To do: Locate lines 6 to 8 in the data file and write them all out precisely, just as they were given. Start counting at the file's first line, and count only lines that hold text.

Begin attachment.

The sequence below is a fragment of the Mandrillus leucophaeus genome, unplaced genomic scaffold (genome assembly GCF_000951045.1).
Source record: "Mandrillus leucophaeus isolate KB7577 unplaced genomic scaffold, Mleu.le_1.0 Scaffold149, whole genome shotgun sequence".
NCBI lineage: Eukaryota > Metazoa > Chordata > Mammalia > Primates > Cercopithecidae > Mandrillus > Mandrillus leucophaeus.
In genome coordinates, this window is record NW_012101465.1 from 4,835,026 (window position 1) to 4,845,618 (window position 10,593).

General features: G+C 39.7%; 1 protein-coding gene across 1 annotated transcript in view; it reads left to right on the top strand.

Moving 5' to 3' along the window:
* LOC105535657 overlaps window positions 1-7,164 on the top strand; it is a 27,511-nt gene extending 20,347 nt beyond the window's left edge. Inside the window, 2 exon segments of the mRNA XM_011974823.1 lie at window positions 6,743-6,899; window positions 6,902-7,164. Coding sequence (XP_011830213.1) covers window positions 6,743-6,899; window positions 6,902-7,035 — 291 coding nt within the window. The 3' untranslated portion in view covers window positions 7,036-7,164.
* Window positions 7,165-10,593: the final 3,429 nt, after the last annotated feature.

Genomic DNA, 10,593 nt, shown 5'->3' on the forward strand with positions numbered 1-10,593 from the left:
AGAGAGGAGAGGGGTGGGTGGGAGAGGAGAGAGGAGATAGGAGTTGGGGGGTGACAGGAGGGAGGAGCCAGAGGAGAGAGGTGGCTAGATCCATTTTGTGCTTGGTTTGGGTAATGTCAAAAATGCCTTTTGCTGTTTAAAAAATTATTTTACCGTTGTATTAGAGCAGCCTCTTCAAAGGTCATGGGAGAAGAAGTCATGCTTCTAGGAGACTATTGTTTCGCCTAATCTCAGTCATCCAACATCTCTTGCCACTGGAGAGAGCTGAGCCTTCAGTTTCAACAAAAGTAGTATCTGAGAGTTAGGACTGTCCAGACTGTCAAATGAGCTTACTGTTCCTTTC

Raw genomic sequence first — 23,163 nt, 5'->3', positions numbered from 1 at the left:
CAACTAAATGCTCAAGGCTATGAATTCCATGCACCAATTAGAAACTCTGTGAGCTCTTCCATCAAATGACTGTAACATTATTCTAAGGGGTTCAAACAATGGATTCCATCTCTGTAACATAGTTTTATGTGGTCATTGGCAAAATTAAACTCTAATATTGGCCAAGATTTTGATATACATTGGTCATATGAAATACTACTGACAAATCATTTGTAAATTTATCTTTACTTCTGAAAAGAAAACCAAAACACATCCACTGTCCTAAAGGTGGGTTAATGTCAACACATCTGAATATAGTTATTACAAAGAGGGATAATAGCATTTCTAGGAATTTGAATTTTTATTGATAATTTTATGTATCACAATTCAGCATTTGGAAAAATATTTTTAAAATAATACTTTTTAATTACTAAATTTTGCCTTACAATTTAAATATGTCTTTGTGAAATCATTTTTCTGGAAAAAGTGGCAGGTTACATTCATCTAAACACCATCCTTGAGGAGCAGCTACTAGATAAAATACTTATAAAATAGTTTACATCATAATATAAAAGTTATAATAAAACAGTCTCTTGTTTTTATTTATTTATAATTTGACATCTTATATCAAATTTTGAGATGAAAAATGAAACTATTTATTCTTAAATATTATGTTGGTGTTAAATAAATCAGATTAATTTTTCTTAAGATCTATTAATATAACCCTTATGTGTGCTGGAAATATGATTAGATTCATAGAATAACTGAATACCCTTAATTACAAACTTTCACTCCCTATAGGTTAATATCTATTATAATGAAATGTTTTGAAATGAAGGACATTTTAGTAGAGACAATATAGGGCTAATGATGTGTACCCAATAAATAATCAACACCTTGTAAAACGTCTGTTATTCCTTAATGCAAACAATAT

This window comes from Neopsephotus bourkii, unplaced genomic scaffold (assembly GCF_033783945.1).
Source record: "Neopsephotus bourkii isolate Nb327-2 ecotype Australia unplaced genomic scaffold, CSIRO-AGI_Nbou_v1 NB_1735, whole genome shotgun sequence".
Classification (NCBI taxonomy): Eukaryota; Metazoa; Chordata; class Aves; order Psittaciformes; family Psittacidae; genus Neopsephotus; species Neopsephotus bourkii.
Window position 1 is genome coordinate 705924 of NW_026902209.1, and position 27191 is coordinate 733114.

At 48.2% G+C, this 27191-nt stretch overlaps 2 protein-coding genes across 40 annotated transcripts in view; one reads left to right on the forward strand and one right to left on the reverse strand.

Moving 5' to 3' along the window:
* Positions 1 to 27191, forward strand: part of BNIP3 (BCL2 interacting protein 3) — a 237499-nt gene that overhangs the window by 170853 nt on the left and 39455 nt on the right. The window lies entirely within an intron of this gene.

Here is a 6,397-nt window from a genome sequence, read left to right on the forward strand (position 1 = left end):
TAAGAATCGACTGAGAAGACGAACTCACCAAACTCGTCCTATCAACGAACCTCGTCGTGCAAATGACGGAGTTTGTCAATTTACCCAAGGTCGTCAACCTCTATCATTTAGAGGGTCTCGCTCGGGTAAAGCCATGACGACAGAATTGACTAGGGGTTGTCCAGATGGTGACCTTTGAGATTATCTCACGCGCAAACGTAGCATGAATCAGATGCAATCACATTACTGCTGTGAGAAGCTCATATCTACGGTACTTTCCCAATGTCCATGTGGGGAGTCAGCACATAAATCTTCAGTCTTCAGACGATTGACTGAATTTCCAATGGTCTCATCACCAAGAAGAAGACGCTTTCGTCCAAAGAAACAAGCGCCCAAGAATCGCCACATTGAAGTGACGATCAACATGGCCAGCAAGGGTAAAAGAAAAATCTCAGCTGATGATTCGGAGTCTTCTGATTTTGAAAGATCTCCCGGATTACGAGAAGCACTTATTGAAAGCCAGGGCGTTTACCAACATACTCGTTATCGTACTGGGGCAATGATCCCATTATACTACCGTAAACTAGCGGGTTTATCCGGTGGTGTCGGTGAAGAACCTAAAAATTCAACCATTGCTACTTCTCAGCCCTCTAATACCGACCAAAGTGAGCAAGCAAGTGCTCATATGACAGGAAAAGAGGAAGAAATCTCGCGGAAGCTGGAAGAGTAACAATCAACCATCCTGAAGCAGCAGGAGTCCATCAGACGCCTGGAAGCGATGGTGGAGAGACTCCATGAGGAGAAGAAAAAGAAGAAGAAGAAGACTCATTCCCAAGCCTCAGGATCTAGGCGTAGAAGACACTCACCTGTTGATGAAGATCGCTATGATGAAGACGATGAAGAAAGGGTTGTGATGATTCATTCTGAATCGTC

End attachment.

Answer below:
Moving 5' to 3' along the window:
* LOC105535657 overlaps window positions 1-7,164 on the top strand; it is a 27,511-nt gene extending 20,347 nt beyond the window's left edge. Inside the window, 2 exon segments of the mRNA XM_011974823.1 lie at window positions 6,743-6,899; window positions 6,902-7,164. Coding sequence (XP_011830213.1) covers window positions 6,743-6,899; window positions 6,902-7,035 — 291 coding nt within the window. The 3' untranslated portion in view covers window positions 7,036-7,164.
* Window positions 7,165-10,593: the final 3,429 nt, after the last annotated feature.